Friday, September 28, 2007

Feeling at home in the azaleas

A bunny has moved into my azaleas. I discovered that Chaucer, as I have named him (I name all my pets after literary figures), is a Desert Cottontail rabbit (according to Wikipedia) and lives in an above ground nest in my flower bed.

I have caught myself completely engrossed with Chaucer, and the two of us have had several staring contests. If course, I don’t think he has any eyelids, so he is always going to win. He is also fearless – smirking at my leashed dogs as they lunge at him.

A friend told me to go to the co-op and buy rabbit food to domesticate Chaucer some. Of course, this same friend informed me that rabbits are “good eatin’” so I am a little scared of domesticating him too much. He might end up in someone’s oven (Got to love these Mississippi boys!).

I want to keep Chaucer as he is. I like watching him hop around the yard, snacking on clover and checking things out. If I domesticate him, he won’t be able to survive outside anymore – and the last thing I need is another critter living in my house! I will probably get some rabbit food, and sprinkle it near the azaleas. But as for him eating out of my hand, that would not be the best thing for him. I don’t want Chaucer to become accustomed to my way of life when it will make him vulnerable in his.

As a newspaper publisher, I am a lot like Chaucer. I have moved into a new space, built a nest, and am trying to learn my surroundings. I am learning friend and foe, and I am determining my comfort zone.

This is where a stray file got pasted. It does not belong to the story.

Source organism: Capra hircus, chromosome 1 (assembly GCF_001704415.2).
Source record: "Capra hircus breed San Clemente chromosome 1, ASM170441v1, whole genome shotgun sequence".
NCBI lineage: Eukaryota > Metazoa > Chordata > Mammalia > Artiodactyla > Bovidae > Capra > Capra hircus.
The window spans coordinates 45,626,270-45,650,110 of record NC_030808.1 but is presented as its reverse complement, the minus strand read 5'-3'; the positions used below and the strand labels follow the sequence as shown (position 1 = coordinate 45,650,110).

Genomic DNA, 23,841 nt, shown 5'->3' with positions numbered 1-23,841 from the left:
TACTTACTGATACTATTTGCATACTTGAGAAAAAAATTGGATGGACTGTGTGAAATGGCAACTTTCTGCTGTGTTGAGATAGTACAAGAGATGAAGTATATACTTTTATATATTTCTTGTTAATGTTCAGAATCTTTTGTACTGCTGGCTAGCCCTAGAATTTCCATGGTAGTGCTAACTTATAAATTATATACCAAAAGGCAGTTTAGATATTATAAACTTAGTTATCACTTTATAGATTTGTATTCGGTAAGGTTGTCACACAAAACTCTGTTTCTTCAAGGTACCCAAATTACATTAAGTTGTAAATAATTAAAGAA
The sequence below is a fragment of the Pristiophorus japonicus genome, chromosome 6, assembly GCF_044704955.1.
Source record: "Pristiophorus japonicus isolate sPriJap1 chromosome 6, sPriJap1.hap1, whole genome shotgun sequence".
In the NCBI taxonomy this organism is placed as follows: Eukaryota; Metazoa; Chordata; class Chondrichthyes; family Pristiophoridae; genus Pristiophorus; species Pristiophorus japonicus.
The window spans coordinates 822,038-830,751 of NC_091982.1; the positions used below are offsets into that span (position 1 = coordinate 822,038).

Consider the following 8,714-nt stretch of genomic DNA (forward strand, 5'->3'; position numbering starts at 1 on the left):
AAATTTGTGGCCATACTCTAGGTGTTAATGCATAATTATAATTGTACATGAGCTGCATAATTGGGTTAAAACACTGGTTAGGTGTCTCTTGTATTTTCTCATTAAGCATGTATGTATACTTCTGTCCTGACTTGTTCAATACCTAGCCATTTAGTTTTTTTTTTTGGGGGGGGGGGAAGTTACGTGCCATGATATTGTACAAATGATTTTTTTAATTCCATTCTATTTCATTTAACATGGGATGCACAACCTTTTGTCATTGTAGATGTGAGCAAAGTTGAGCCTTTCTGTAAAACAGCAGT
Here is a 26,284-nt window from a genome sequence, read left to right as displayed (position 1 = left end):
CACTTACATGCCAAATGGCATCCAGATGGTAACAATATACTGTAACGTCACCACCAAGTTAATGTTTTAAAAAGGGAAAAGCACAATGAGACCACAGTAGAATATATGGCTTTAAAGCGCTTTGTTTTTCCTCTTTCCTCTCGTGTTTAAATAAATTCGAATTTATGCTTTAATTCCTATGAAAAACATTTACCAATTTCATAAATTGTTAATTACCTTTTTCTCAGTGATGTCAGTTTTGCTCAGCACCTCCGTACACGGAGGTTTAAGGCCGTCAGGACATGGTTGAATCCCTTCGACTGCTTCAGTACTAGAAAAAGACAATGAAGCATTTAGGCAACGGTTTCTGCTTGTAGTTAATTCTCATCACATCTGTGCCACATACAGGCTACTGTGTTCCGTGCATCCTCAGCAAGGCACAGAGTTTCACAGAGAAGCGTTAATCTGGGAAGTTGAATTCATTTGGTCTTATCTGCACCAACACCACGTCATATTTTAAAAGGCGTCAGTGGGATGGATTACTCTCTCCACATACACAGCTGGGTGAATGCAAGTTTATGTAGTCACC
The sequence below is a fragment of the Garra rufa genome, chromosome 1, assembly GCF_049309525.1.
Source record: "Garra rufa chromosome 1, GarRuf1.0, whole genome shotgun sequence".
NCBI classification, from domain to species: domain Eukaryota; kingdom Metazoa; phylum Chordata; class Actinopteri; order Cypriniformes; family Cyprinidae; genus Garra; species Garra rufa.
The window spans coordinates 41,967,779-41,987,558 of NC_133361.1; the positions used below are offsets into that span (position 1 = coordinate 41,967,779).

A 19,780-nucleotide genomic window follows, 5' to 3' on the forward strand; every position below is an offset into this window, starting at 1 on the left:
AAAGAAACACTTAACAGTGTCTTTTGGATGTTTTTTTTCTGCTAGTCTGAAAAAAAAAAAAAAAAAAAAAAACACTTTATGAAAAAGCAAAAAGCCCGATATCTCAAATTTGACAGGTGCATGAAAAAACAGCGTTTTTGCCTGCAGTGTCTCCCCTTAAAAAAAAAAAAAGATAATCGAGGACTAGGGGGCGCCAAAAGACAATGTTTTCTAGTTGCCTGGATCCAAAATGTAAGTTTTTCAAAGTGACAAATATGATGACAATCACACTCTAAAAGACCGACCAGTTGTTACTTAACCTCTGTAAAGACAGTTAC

In the three weeks since I moved to Montgomery County, I have done my best to learn the community, its routine, and its people while becoming accustomed with a new home and missing the one I left. I am still learning, and I am certain it will take some time to become completely integrated into life here.

I am not infallible. I am certain I will have a misstep every now and then, but one thing is for sure, I am dedicated to this community and service to it.
I am asking that the community help with my transition by sending me news-worthy stories, story ideas and must-go events, but remember, I am only one person. I may need your help in gathering information or taking a few photographs, and I will do my best in publishing what is submitted based on available space in the newspaper.

If perhaps something is omitted, let me say up front, it is not because the newspaper is not supportive of a particular event or not interested in covering a particular story. It is merely an oversight or the result of a small staff.

I want to thank those who have been so supportive of me during my first few weeks. Thank you so much for the learning curve – I am touched by your kindness and understanding. I especially want to thank the staff of The Winona Times and The Conservative. I have been blessed with an amazing team.

Like Chaucer, I am fearless and willing to embrace any challenge. I am easygoing, and I don’t get frazzled by the proverbial barking dog. I might not eat out of anyone’s hand, but I am very comfortable co-existing in the same azaleas.

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